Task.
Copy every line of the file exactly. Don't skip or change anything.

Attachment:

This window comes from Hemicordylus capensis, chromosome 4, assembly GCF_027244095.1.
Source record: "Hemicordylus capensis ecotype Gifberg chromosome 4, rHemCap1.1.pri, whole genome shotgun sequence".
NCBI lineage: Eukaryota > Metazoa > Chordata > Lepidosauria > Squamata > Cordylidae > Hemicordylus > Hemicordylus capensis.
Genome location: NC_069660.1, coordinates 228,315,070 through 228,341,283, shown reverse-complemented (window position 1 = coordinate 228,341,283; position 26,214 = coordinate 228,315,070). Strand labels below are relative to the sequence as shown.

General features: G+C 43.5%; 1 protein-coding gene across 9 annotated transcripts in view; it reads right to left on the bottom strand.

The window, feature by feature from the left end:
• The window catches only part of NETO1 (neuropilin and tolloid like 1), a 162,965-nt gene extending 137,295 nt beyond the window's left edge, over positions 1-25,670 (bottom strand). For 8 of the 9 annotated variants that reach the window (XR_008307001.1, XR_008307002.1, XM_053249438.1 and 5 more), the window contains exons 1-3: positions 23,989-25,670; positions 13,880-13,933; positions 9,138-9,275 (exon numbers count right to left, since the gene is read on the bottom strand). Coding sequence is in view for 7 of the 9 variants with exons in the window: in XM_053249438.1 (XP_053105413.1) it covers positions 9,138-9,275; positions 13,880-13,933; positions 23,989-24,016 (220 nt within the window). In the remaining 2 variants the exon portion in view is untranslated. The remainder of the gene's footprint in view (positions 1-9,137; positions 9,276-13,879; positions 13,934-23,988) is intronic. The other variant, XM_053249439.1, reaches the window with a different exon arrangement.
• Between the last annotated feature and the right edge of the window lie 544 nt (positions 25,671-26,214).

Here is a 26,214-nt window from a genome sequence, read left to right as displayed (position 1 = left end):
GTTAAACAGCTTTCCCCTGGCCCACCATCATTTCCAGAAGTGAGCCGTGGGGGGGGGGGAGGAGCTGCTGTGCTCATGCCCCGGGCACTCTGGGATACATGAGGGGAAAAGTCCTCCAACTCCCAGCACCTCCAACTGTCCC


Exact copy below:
This window comes from Hemicordylus capensis, chromosome 4, assembly GCF_027244095.1.
Source record: "Hemicordylus capensis ecotype Gifberg chromosome 4, rHemCap1.1.pri, whole genome shotgun sequence".
NCBI lineage: Eukaryota > Metazoa > Chordata > Lepidosauria > Squamata > Cordylidae > Hemicordylus > Hemicordylus capensis.
Genome location: NC_069660.1, coordinates 228,315,070 through 228,341,283, shown reverse-complemented (window position 1 = coordinate 228,341,283; position 26,214 = coordinate 228,315,070). Strand labels below are relative to the sequence as shown.

General features: G+C 43.5%; 1 protein-coding gene across 9 annotated transcripts in view; it reads right to left on the bottom strand.

The window, feature by feature from the left end:
• The window catches only part of NETO1 (neuropilin and tolloid like 1), a 162,965-nt gene extending 137,295 nt beyond the window's left edge, over positions 1-25,670 (bottom strand). For 8 of the 9 annotated variants that reach the window (XR_008307001.1, XR_008307002.1, XM_053249438.1 and 5 more), the window contains exons 1-3: positions 23,989-25,670; positions 13,880-13,933; positions 9,138-9,275 (exon numbers count right to left, since the gene is read on the bottom strand). Coding sequence is in view for 7 of the 9 variants with exons in the window: in XM_053249438.1 (XP_053105413.1) it covers positions 9,138-9,275; positions 13,880-13,933; positions 23,989-24,016 (220 nt within the window). In the remaining 2 variants the exon portion in view is untranslated. The remainder of the gene's footprint in view (positions 1-9,137; positions 9,276-13,879; positions 13,934-23,988) is intronic. The other variant, XM_053249439.1, reaches the window with a different exon arrangement.
• Between the last annotated feature and the right edge of the window lie 544 nt (positions 25,671-26,214).

Here is a 26,214-nt window from a genome sequence, read left to right as displayed (position 1 = left end):
GTTAAACAGCTTTCCCCTGGCCCACCATCATTTCCAGAAGTGAGCCGTGGGGGGGGGGGAGGAGCTGCTGTGCTCATGCCCCGGGCACTCTGGGATACATGAGGGGAAAAGTCCTCCAACTCCCAGCACCTCCAACTGTCCC